An effective approach to colour correction includes these steps: Step 1 Control the undesired colour first. You can do this several ways, depending on your situation. 1. undesired colour 2. Neutralize undesired colour 3. Add desired colour 4. Fade undesired area flow smoothly. The result? Smooth even colour with each stroke and happy clients every time!
The NuBrown Eyebrow colours have been formulated by Dr. Dixon so they don’t turn orange or pink over time. To warm up a brow that is too ash, simply add a couple of drops of Bubblegum. I t’s true that you get twice as much colour from a bottle of Kolorsource pigments than most any other brand. We have found ways to compress and concentrate our pigments. The colours lasts longer and fades less. No undesired change in colour with time. You can lighten them with Neutral Flesh or make any colour you wish by mixing them together. Shake the bottle real well and then you can make as many colours as you need. The result? Smooth even colour with each stroke and happy clients every time.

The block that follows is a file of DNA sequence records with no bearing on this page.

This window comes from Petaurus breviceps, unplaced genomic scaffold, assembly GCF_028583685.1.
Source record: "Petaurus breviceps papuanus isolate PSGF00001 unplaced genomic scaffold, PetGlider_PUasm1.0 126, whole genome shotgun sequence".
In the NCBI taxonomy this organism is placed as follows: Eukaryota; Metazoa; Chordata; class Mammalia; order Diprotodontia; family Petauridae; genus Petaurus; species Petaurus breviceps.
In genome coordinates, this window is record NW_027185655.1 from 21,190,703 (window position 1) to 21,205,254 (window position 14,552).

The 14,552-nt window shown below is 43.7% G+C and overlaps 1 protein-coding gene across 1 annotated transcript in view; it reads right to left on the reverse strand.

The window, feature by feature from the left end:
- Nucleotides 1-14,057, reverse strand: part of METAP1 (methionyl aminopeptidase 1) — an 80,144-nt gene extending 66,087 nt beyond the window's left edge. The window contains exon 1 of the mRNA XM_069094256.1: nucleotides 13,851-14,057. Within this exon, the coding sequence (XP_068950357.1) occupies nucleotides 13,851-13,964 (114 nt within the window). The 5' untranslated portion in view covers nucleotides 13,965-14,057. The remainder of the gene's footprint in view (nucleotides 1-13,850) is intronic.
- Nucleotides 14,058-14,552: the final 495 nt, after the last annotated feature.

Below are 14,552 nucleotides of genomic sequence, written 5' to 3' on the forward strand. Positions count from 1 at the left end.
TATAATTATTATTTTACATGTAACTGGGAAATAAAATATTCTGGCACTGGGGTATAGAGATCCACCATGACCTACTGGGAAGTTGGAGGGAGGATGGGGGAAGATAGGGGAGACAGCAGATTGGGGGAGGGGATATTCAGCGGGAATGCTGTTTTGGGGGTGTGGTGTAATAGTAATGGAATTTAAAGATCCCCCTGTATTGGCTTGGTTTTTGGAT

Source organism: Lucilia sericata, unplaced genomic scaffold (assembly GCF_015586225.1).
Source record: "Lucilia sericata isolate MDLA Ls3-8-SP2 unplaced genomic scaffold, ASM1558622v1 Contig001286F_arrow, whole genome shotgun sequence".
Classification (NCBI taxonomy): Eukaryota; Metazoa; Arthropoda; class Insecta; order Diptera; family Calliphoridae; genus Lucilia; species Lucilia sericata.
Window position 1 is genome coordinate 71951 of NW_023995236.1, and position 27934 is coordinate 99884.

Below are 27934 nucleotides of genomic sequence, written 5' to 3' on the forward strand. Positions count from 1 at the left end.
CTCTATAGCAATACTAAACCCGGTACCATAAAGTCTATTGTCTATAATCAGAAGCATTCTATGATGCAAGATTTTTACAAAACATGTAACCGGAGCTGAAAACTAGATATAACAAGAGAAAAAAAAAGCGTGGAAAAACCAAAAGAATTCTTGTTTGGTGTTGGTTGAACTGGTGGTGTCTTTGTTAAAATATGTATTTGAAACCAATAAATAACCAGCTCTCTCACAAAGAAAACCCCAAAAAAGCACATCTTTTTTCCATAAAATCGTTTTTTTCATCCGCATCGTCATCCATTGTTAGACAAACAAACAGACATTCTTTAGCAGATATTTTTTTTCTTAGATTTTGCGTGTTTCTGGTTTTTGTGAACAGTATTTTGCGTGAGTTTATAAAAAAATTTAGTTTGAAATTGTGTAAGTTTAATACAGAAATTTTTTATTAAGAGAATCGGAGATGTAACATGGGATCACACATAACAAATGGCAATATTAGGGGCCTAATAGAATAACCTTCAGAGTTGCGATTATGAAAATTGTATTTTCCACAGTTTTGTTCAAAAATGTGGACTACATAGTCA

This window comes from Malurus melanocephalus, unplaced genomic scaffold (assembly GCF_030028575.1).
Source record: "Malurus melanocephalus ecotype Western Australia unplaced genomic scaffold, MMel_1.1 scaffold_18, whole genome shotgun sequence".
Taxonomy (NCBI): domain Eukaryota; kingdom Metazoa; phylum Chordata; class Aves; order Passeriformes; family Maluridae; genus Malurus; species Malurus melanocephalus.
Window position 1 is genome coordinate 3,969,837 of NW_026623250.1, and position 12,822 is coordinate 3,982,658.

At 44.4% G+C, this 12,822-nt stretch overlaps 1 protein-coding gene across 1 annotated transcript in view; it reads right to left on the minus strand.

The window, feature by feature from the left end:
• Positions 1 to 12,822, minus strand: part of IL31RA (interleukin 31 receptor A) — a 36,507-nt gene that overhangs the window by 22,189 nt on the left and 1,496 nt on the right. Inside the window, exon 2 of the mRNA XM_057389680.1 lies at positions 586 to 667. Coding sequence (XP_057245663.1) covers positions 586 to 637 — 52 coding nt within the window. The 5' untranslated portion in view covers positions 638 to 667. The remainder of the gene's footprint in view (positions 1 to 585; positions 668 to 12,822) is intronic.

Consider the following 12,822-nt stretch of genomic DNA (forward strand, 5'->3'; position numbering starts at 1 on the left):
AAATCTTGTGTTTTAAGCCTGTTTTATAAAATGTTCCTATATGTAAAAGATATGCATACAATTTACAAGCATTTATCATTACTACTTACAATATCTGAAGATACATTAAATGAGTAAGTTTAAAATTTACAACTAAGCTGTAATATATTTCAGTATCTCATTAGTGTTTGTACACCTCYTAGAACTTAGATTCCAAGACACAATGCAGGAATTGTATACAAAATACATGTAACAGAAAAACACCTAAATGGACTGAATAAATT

CHOOSING COLOUR FOR GREY/SILVER HAIR TONES
Taupe 2 Rich NuBrown (303) Light ash tone for silver-haired women who want NO YELLOW.
Warm Smoke Softy Gray Brown (901) Rich, neutral grey. Add Neutral Flesh for lighter grey or silver.
CHOOSING COLOURS FOR BLONDES
Taupe 2 Great for shadow work in brows a rich tone
Blonde NuBrown (9908) Golden neutral blonde. No red. Add Ashe Blonde to lighten or Coco to darken.
Cashmere soft light brown for shadow or hair strokes.
CHOOSING COLOURS FOR BRUNETTES
Chocolate Mousse (988) Balanced, deep rich brown. Neutral. Great for micro blading too!